The Canso d'Antioca was a late twelfth-century Occitan epic poem in the form of a chanson de geste describing the First Crusade up to the Siege of Antioch (1098). It survives only in a manuscript fragment of 707 alexandrines preserved in Madrid.
The Canso was a reworking of an earlier Occitan epic history of the First Crusade written by one Gregory Bechada and commissioned by Bishop Eustorge of Limoges probably between 1106 and 1118. Being based partially on eyewitness testimony, the Canso serves as a source in its own right for the Occitan contribution at Antioch. It emphasises the feats of the knights of southern France, especially Gouffier de Lastours, and southern Italy, the Italo-Normans under Bohemond of Taranto. It is sometimes supposed to have also dealt extensively with Raymond IV of Toulouse, but he is not found in the surviving fragments.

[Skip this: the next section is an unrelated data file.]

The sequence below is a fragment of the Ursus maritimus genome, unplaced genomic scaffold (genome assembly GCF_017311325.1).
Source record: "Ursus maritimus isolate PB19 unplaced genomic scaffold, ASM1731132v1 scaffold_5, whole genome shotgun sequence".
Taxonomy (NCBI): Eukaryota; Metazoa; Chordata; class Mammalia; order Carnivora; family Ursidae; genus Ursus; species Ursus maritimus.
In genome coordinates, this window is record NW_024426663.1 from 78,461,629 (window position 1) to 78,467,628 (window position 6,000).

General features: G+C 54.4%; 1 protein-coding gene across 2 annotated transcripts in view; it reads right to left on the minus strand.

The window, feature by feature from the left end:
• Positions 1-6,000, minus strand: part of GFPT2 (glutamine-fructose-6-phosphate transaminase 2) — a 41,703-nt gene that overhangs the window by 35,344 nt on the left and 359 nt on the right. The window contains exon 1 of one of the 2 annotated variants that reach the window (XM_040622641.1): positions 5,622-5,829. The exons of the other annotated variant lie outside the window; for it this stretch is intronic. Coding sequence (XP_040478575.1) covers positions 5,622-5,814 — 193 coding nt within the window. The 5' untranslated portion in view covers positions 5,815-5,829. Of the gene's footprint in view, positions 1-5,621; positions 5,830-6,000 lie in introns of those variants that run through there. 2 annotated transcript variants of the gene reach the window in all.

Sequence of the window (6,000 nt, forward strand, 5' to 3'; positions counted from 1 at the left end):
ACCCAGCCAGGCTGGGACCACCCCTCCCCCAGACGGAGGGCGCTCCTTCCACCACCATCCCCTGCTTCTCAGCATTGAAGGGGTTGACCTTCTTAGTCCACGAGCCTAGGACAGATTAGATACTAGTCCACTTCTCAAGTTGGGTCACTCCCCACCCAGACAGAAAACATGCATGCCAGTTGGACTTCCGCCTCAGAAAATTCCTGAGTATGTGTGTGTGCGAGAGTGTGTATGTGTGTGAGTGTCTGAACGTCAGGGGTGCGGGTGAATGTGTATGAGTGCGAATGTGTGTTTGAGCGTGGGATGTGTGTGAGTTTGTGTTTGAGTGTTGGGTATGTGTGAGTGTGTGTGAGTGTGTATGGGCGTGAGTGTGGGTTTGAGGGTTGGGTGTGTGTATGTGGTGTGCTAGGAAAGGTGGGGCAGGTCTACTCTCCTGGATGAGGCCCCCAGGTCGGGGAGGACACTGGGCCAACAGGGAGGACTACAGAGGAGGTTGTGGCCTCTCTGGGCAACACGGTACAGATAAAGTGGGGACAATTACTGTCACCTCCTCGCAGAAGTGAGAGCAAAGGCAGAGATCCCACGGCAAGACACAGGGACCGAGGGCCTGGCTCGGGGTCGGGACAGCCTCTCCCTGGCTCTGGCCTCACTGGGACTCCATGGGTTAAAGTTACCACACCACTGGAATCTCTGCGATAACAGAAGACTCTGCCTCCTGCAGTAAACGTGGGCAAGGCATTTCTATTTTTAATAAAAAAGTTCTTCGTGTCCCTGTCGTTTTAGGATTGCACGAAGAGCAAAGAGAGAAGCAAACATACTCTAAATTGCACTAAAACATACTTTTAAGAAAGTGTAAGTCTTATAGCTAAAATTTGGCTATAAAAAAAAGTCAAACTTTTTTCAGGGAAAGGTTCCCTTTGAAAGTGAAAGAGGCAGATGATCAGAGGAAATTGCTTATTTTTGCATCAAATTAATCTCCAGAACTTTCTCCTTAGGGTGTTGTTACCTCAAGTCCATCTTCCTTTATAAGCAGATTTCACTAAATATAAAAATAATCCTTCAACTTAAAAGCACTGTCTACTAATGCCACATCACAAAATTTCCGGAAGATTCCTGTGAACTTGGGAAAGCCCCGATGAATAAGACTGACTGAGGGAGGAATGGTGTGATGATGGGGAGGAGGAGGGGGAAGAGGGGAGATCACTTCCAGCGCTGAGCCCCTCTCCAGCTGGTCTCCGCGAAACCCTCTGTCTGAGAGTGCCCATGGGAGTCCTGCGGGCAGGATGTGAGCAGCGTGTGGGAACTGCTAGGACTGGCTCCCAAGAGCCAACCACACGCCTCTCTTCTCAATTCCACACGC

The Canso also served as the literary model for the early thirteenth-century Chanson de la Croisade Albigeoise of William of Tudela and for the late thirteenth-century History of the War of Navarre of William Anelier. Portions of it were also translated into Castilian for the Gran Conquista de Ultramar, which also contains unique material possibly borrowed from the complete version of the Canso or from Bechada's earlier epic.
- The 'Canso d'Antioca': An Epic Chronicle of the First Crusade, ed. and trans. Carol Sweetenham and Linda M. Paterson. Aldershot and Burlington: Ashgate Publishing, 2003. Preview. ISBN 0-7546-0410-1.
- Paterson, Linda M. "Occitan Literature and the Holy Land." The World of Eleanor of Aquitaine: Literature and Society in Southern France between the Eleventh and Twelfth Centuries, edd. Marcus Bull and Catherine Léglu. Woodbridge: Boydell Press, 2005. ISBN 1-84383-114-7.
- Macé, Laurent. "Raymond VII of Toulouse: The Son of Queen Joanne, 'Young Count' and Light of the World." The World of Eleanor of Aquitaine: Literature and Society in Southern France between the Eleventh and Twelfth Centuries, edd. Marcus Bull and Catherine Léglu. Woodbridge: Boydell Press, 2005. ISBN 1-84383-114-7.
- Sweetenham, 2.
- Macé, 145.
- Paterson, 84.
- Sweetenham, 79.
- Sweetenham, 4.
- Macé, 146.